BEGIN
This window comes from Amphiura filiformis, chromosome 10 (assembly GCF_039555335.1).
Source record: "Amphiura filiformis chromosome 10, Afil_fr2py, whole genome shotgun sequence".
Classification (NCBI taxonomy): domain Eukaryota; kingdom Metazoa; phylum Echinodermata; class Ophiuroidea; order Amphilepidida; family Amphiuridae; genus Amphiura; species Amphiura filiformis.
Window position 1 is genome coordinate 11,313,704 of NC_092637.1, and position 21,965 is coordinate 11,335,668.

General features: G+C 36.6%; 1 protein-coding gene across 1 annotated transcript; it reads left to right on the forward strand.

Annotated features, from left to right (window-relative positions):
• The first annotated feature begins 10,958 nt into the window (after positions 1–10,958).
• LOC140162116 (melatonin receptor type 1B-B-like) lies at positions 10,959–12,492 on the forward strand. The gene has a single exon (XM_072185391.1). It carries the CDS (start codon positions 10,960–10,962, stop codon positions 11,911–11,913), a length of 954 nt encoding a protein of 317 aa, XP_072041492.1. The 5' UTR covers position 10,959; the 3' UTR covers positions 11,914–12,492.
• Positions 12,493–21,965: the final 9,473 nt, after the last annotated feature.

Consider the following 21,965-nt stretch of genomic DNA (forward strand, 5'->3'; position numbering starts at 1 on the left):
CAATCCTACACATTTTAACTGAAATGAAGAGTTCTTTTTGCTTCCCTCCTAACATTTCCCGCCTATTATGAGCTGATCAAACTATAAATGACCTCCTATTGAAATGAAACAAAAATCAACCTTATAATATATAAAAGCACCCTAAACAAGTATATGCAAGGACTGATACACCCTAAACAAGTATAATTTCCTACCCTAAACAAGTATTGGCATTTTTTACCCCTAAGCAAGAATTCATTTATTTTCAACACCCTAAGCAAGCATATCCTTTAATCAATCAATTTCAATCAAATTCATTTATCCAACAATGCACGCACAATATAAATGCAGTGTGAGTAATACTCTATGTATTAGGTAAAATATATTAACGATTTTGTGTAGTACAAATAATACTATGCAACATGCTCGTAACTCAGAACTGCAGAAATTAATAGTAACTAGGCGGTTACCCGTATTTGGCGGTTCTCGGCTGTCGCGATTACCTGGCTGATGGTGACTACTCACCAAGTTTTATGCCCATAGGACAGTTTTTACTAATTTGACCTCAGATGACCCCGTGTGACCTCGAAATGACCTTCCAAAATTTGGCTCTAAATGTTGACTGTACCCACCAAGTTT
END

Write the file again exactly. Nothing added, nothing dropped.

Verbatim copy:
This window comes from Amphiura filiformis, chromosome 10 (assembly GCF_039555335.1).
Source record: "Amphiura filiformis chromosome 10, Afil_fr2py, whole genome shotgun sequence".
Classification (NCBI taxonomy): domain Eukaryota; kingdom Metazoa; phylum Echinodermata; class Ophiuroidea; order Amphilepidida; family Amphiuridae; genus Amphiura; species Amphiura filiformis.
Window position 1 is genome coordinate 11,313,704 of NC_092637.1, and position 21,965 is coordinate 11,335,668.

General features: G+C 36.6%; 1 protein-coding gene across 1 annotated transcript; it reads left to right on the forward strand.

Annotated features, from left to right (window-relative positions):
• The first annotated feature begins 10,958 nt into the window (after positions 1–10,958).
• LOC140162116 (melatonin receptor type 1B-B-like) lies at positions 10,959–12,492 on the forward strand. The gene has a single exon (XM_072185391.1). It carries the CDS (start codon positions 10,960–10,962, stop codon positions 11,911–11,913), a length of 954 nt encoding a protein of 317 aa, XP_072041492.1. The 5' UTR covers position 10,959; the 3' UTR covers positions 11,914–12,492.
• Positions 12,493–21,965: the final 9,473 nt, after the last annotated feature.

Consider the following 21,965-nt stretch of genomic DNA (forward strand, 5'->3'; position numbering starts at 1 on the left):
CAATCCTACACATTTTAACTGAAATGAAGAGTTCTTTTTGCTTCCCTCCTAACATTTCCCGCCTATTATGAGCTGATCAAACTATAAATGACCTCCTATTGAAATGAAACAAAAATCAACCTTATAATATATAAAAGCACCCTAAACAAGTATATGCAAGGACTGATACACCCTAAACAAGTATAATTTCCTACCCTAAACAAGTATTGGCATTTTTTACCCCTAAGCAAGAATTCATTTATTTTCAACACCCTAAGCAAGCATATCCTTTAATCAATCAATTTCAATCAAATTCATTTATCCAACAATGCACGCACAATATAAATGCAGTGTGAGTAATACTCTATGTATTAGGTAAAATATATTAACGATTTTGTGTAGTACAAATAATACTATGCAACATGCTCGTAACTCAGAACTGCAGAAATTAATAGTAACTAGGCGGTTACCCGTATTTGGCGGTTCTCGGCTGTCGCGATTACCTGGCTGATGGTGACTACTCACCAAGTTTTATGCCCATAGGACAGTTTTTACTAATTTGACCTCAGATGACCCCGTGTGACCTCGAAATGACCTTCCAAAATTTGGCTCTAAATGTTGACTGTACCCACCAAGTTT